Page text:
Arc Universities

Iain Gray is Director of Aerospace at Cranfield University. He is also Chair of OCAVIA, the Oxford – Cambridge Arc’s Virtual Institute in Aviation; a grouping of five of the Universities of the Arc, working together to complement existing efforts in the creation of a zero-emission aviation sector. In this article Iain looks at how we address the industry’s impact on the environment, together with continuing to develop our international standing as market leaders of innovation and regulatory reform. Only by working together can we drive both forwards.

“Aviation is a capability that has reduced miles to minutes to shrink the globe in ways not really imagined by the pioneers of the early days. Articulate climate change activism seeking wide spread societal transformation have targeted aviation as a global sector that must do more and go faster on its attempts to reduce its impact on the climate. The pandemic, having grounded fleets globally, has stimulated a prolonged moment of reflection on its business model and its role in the race to zero emissions. 

Pre-Pandemic, aviation generated £84bn to GDP and employs close to 1.25m people. 75% of all visitors travel to the UK by air, adding a further £20bn to GDP. Almost 40% of exports leave the UK by air to reach their final destinations. 

The global aviation sector produces 2 to 3% of global CO2emissions, as well as NOx and other non CO2 radiative forcing issues such as contrails. The organisation Sustainable Aviation has shown how aviation can accommodate a 70% growth in passengers by 2050 whilst reducing net carbon emissions levels from just over 30 million tonnes of CO2 per year down to zero. But it requires transformative developments across the value chain of the sector.

We stand at a cross roads; do we drive forwards to address the impact of the sector on the environment or do we risk losing international standing as market leaders of innovation and regulatory reform in aviation? We drive forwards.

The UK has several programmes in play to consider, combine and collaborate on solutions. The Jet Zero Council (JZC) is a partnership between industry and government to bring together ministers and chief executive officer-level stakeholders of aviation. It aims to deliver zero-emission transatlantic flight within a generation, driving the ambitious delivery of new technologies and innovative ways to cut aviation emissions. There is a raft of other programmes that are stimulating the much-needed innovation and transformation to achieve a greener aviation:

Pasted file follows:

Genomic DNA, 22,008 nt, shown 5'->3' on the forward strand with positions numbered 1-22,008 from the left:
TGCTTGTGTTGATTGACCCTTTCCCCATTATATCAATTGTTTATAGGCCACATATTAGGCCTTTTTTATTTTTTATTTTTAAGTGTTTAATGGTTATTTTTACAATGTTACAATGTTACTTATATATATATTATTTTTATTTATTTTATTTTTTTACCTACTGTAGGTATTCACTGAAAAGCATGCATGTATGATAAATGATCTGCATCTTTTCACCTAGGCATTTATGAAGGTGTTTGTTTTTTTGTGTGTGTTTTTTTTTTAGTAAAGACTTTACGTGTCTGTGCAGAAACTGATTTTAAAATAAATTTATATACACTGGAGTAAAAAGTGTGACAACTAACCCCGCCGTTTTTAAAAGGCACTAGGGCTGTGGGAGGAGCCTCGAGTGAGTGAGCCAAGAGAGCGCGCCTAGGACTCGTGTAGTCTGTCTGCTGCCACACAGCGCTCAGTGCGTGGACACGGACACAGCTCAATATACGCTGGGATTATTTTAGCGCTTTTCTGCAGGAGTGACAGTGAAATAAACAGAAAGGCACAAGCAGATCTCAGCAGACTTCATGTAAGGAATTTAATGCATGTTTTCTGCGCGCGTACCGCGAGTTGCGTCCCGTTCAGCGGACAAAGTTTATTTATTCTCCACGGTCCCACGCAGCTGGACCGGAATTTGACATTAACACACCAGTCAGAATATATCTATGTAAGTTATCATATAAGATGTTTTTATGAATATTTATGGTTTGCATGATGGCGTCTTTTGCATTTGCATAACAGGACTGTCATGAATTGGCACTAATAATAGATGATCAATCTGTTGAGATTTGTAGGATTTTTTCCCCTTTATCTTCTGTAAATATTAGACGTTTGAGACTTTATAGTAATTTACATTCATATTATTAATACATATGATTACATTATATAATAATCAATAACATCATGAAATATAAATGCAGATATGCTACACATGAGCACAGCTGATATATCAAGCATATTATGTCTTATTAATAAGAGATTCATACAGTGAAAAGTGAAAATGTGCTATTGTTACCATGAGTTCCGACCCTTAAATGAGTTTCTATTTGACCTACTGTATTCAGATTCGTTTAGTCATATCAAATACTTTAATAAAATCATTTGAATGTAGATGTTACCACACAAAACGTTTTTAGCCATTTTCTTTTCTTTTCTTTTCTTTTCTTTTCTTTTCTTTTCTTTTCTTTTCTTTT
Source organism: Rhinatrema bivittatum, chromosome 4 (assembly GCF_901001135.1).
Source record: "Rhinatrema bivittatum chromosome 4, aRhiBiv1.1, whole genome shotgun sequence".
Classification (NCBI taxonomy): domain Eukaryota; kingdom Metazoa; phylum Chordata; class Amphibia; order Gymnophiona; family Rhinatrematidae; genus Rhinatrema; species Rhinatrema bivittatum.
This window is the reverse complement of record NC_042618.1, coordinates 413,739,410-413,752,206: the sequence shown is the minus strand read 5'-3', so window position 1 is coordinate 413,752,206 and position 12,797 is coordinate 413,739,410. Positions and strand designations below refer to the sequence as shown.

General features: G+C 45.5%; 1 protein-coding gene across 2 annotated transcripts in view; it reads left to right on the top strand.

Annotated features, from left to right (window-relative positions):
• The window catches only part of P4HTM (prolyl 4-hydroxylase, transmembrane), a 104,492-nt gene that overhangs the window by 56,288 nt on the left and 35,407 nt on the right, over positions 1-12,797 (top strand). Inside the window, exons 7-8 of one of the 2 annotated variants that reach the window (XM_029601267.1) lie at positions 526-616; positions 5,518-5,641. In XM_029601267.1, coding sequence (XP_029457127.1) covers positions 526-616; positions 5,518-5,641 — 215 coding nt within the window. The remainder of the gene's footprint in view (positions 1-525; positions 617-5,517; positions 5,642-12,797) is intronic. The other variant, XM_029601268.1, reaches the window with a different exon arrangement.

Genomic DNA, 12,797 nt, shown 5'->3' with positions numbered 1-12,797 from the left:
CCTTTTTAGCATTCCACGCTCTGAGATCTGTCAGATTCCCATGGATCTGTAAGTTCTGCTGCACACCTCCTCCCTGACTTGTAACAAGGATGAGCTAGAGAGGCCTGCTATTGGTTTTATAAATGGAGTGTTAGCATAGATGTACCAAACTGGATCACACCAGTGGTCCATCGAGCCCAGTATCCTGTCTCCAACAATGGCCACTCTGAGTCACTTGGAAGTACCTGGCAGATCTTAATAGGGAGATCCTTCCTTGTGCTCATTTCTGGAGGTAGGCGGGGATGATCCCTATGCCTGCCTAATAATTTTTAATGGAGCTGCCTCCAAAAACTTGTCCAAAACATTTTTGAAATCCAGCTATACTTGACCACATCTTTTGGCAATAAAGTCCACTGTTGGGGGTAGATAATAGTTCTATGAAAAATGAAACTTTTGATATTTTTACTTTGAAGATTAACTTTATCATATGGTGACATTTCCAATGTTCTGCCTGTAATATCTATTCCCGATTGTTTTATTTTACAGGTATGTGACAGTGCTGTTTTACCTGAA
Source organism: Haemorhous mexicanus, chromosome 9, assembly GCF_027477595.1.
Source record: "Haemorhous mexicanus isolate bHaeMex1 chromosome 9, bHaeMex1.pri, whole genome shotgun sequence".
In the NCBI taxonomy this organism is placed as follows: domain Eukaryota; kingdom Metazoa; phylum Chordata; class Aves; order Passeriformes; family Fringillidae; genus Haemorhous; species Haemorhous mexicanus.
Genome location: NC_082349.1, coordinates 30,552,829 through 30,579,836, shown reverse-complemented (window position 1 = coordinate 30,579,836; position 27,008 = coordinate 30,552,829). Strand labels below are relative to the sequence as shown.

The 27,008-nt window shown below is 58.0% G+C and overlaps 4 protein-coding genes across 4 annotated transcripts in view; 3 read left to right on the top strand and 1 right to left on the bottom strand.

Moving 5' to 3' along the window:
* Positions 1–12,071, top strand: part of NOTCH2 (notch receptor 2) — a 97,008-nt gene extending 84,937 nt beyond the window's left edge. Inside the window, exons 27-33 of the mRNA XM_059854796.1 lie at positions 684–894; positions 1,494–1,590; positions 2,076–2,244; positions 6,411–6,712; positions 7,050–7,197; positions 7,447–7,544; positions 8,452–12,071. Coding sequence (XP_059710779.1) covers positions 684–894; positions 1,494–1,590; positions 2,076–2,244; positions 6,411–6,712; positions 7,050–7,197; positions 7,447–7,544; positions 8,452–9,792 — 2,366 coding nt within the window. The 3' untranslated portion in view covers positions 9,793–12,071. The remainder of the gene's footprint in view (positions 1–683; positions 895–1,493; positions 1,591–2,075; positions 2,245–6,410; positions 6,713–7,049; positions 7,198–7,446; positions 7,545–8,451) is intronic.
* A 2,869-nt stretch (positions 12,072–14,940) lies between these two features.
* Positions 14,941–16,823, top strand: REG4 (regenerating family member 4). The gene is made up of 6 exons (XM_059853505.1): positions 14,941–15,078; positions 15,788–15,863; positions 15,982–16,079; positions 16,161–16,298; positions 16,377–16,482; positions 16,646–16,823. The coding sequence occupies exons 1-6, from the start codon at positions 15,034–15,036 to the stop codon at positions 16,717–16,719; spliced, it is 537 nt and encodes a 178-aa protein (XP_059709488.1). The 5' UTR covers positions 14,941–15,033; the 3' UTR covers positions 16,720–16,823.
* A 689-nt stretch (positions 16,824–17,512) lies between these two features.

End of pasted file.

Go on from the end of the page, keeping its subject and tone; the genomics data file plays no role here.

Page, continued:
• The Aerospace Technology Institute is supporting the investment into both current and future aircraft.
  • ATI’s FlyZero programme, an aircraft design concept, will produce a technology blueprint for zero emissions aircraft, equipping UK based businesses to lead on sustainable aviation transformations internationally.
  • Work is also taking shape to consider the sourcing and provision of sustainable aviation fuels.
  • The Future Flight Challenge is supporting development of an aviation system capable of safely operating new aircraft incorporating electric and autonomous systems which have been “born green”. 

Five Universities of the Oxford to Cambridge Arc have been working together to consider how they can bring their capabilities together to complement existing efforts in the creation of a zero-emission aviation sector. The Arc has identified that much of the efforts today are focused on the propulsion and power systems of the aircraft, indeed this is the main contributor of CO2. Novel power systems though will create domino effect challenges, namely:

  • Such systems have to be integrated into novel aircraft designs
  • These new aircraft then have to be integrated into mature aviation operations 

So the Arc will create OCAVIA, the Oxford to Cambridge Arc’s Virtual Institute in Aviation to model, simulate and consider these integrations. Research will also go further still to consider the economics and the implications of energy requirements as aviation transitions from kerosene to other power systems.”

Read the report outlining OCAVIA’s commitment to creating a zero emissions aviation industry.

Professor Iain Gray, Chair of OCAVIA and Director of Aerospace, Cranfield University

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